A once-in-a-lifetime global crisis has a way of rewriting normal life, from small adjustments to big reorganizations, from temporary changes to long-lasting shifts. Most of us have changed how we work, socialize, shop, enjoy family, and more. Six months into the pandemic, it is also clear that home buying has changed.
Buying a home in 2020 is unique in two major ways. Fewer homes are on the market than ever before, for reasons having to do with the coronavirus but also because inventory was projected to be low already and the crisis only made things worse. Second, interest rates dropped to lifetime lows during the emergency, generating strong interest among borrowers.
Let's look at several ways in which home buying is different right now.
Interest Rates Went Down, Way Down
"Record low interest rates!" sounds like marketing hyperbole, but it was just plain true during many early weeks and months of the pandemic. Many people in the industry wondered how low mortgage rates could possibly go. The answer seems to be 2.25% because any further drop removes the profit motive for lenders¹, and who's in business to make zero money?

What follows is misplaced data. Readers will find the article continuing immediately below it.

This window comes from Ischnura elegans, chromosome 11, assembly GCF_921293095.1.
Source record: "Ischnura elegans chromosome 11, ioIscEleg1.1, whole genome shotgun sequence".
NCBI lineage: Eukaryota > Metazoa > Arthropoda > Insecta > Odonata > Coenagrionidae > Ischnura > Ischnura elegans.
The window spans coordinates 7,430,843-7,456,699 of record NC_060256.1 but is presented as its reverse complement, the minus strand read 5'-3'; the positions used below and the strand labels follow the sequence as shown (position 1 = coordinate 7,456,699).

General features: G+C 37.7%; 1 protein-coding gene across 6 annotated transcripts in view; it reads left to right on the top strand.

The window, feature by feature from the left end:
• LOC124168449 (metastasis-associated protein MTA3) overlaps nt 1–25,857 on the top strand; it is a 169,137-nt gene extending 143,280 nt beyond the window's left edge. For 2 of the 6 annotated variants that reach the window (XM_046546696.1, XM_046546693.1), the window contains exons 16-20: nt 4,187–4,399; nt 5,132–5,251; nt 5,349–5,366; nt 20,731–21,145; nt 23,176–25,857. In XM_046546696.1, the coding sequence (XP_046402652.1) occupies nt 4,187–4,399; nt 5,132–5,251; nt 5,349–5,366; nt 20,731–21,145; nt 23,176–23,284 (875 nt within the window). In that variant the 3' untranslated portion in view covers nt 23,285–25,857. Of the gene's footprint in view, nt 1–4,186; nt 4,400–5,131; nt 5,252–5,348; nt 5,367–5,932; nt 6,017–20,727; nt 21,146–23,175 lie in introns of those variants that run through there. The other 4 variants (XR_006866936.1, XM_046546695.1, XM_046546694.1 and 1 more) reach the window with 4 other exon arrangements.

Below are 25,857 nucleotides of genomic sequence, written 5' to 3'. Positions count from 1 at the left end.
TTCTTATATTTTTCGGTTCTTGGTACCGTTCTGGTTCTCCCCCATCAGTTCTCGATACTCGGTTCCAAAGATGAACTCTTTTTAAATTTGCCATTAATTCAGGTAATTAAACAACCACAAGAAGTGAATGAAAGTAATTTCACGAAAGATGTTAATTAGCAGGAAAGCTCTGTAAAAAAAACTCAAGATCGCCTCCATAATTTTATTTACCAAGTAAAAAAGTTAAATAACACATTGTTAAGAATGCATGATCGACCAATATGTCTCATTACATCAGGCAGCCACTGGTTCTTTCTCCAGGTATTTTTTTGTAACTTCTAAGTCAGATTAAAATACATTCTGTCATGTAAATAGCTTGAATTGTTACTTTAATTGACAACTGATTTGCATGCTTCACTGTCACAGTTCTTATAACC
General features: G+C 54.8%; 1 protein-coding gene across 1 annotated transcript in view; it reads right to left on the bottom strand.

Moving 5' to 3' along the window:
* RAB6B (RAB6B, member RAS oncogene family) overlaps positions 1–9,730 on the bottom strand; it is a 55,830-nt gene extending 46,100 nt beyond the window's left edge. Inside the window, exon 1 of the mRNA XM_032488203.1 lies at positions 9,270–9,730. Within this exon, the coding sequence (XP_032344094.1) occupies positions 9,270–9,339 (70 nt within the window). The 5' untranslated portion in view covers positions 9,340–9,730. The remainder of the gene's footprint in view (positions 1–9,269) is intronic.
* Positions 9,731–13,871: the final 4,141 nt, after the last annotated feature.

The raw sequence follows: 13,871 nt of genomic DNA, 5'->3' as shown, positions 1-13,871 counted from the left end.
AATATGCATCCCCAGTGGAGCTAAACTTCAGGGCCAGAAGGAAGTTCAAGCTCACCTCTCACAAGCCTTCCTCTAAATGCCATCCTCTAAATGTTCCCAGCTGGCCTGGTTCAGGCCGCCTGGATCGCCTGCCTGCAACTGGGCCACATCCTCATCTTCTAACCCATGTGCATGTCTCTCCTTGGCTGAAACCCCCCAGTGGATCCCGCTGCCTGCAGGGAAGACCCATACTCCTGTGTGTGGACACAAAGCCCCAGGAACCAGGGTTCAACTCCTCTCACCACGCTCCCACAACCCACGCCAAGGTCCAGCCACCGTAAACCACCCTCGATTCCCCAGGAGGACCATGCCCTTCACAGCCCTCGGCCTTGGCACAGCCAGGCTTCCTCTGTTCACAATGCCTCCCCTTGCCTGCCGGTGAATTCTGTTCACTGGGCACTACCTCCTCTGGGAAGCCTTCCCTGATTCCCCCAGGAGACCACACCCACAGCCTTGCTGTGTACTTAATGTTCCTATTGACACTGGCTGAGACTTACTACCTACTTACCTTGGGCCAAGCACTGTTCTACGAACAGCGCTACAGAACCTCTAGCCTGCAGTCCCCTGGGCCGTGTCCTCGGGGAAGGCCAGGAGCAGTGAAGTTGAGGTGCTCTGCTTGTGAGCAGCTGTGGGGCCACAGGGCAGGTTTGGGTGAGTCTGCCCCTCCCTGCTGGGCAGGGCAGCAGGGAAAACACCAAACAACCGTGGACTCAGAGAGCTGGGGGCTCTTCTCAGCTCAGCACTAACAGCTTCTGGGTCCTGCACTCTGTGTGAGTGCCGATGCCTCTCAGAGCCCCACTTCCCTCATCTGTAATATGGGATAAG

Rates started sinking with the rise of coronavirus cases. Thirty-year home loan rates have been teetering around 3% for 11 straight weeks. Borrowers keen to strike while the iron is hot have been enjoying a period of low rates that previous generations could only dream of, a definite bright spot in an otherwise tumultuous and challenging year.
Potential home buyers aren't the only ones galvanized by record low rates. Refinancing is up 192% according to the Mortgage Bankers Association.
Current mortgage rates
Lenders who respond to a weekly survey conducted by Bankrate give us a good snapshot of current rates on different loan products. Average rates for October 2020:
Average Mortgage Interest Rates for Oct. 2020
|30-year fixed rate||3.05%||3.36%|
|30-year FHA rate||2.90%||3.56%|
|30-year VA rate||2.82%||2.98%|
|15-year fixed rate||2.56%||2.87%|
How long will rates be this low?